Test automation tools are increasingly being brought to the market to automate Test tasks. A number of automation tools
exist, but it's unlikely that a single tool is capable of automating all test tasks. Most tools focus on a specific
task or group of tasks, whereas some only address one aspect of a task.
When evaluating different tools for test automation, it's important to be aware of the type of tool you are evaluating,
the limitations of the tool, and what tasks the tool addresses and automates. Test tools are often evaluated and
acquired based on these categories:
Test tools may be categorized by the functions they perform. Typical function designations for tools include:
Data acquisition tools that acquire data to be used in the test tasks. The data may be acquired through
conversion, extraction, transformation, or capture of existing data, or through generating use cases or
Static measurement tools that analyze information contained in the design models, source code, or other
fixed sources. The analysis yields information on the logic flow, data flow, or quality metrics such as complexity,
maintainability, or lines of code.
Dynamic measurement tools that perform an analysis during the execution of the code. The measurements
include the run-time operation of the code such as memory, error detection, and performance.
Simulators or drivers that perform tasks, which for reasons of timing, expense, or safety are not
available for testing purposes.
Test management tools that assist in planning, designing, implementing, executing, evaluating, and managing
the test tasks or work products.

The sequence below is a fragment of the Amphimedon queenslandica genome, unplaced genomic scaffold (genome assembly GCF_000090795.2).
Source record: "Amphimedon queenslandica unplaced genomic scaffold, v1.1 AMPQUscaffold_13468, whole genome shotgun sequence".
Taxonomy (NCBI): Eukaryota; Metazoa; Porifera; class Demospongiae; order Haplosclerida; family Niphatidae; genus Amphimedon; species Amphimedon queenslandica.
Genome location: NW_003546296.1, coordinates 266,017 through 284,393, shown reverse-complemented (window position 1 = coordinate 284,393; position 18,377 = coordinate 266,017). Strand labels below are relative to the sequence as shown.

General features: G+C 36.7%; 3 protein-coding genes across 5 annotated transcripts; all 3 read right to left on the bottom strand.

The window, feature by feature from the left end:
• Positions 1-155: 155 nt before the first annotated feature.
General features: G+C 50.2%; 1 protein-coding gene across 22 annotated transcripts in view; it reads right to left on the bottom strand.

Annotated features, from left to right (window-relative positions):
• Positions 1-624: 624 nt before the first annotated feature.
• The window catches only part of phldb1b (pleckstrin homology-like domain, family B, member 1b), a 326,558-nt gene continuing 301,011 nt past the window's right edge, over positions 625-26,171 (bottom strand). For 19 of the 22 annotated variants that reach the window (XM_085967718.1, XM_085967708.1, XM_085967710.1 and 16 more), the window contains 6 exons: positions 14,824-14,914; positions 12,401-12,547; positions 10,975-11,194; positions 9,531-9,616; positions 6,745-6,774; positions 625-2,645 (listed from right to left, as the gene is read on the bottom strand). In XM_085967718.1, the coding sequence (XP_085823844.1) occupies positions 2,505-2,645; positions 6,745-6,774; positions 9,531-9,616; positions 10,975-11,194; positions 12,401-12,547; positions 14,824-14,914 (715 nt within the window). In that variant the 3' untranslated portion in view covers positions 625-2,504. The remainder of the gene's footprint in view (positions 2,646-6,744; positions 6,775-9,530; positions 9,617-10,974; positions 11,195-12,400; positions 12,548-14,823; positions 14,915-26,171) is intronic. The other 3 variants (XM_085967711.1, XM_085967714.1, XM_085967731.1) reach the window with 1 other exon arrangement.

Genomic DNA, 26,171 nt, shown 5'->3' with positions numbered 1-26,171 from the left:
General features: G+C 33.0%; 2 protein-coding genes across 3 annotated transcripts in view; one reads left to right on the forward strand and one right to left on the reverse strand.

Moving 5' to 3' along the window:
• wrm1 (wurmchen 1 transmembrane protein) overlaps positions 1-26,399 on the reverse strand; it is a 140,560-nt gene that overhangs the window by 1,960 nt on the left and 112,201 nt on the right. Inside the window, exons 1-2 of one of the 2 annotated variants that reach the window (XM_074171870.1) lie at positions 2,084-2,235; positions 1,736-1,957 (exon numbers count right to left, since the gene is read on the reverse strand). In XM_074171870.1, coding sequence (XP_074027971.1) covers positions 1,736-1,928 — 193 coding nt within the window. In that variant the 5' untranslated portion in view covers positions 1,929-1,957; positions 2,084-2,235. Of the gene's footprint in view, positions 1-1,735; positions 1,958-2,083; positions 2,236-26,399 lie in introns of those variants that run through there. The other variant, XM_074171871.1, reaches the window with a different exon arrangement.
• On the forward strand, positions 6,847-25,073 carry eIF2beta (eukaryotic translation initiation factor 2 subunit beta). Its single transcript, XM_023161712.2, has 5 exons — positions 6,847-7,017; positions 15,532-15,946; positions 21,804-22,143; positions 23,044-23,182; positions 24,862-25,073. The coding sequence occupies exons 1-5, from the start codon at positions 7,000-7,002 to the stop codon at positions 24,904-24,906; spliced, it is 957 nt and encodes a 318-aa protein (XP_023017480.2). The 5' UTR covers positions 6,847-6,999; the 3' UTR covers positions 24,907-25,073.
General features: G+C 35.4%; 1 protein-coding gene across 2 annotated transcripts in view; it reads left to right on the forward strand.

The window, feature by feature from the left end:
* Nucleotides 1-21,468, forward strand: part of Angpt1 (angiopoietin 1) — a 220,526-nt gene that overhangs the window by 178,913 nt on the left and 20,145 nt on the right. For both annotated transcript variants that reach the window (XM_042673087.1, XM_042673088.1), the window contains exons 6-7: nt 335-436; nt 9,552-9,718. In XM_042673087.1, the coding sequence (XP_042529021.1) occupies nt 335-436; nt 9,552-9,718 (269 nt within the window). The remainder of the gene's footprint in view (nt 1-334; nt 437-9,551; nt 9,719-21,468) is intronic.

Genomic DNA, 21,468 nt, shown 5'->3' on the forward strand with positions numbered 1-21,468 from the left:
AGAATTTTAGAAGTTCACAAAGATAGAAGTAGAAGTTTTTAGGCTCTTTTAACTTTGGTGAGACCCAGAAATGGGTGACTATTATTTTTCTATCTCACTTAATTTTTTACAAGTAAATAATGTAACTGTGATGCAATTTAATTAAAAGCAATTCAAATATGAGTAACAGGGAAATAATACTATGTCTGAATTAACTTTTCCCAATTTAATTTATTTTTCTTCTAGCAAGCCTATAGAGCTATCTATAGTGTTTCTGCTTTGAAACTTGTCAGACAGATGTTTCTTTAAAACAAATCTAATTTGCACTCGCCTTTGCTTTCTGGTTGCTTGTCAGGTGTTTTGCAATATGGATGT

Test tools are often characterized as either white-box or black-box based upon the manner in which tools are used, or
the technology and knowledge needed to use the tools.
White-box tools rely upon knowledge of the code, design models, or other source material to implement and
execute the tests.
Black-box tools rely only upon the use cases or functional description of the target-of-test.
Whereas white-box tools have knowledge of how the target-of-test processes the request, black-box tools rely upon the
input and output conditions to evaluate the test.
In addition to the broad classifications of tools previously presented, tools may also be classified by specialization.
Record and Playback tools combine data acquisition with dynamic measurement. Test data is acquired during
the recording of events (known as test implementation). Later, during test execution, the data is used to playback
the test script, which is used to evaluate the execution of the target-of-test.
Quality metrics tools are static measurement tools that perform a static analysis of the design models or
source code to establish a set of parameters that describe the target-of-test's quality. The parameters may
indicate reliability, complexity, maintainability, or other measures of quality.
Coverage monitoring tools indicate the completeness of testing by identifying how much of the target-of-test
was covered, in some dimension, during testing. Typical classes of coverage include use cases (requirements-based),
logic branch or node (code-based), data state, and function points.
Test case generators automate the generation of test data. Test case generators use either a formal
specification of the target-of-test's data inputs, or the design models and source code to produce test data that
tests the nominal inputs, error inputs, and limit and boundary cases.
Comparator tools compare test results with reference results and identify differences. Comparators differ in
their specificity to particular data formats. For example, comparators may be pixel-based to compare bitmap images
or object-based to compare object properties or data.
Data extractors provide inputs for test cases from existing sources, including databases, data streams in a
communication system, reports, or design models and source code.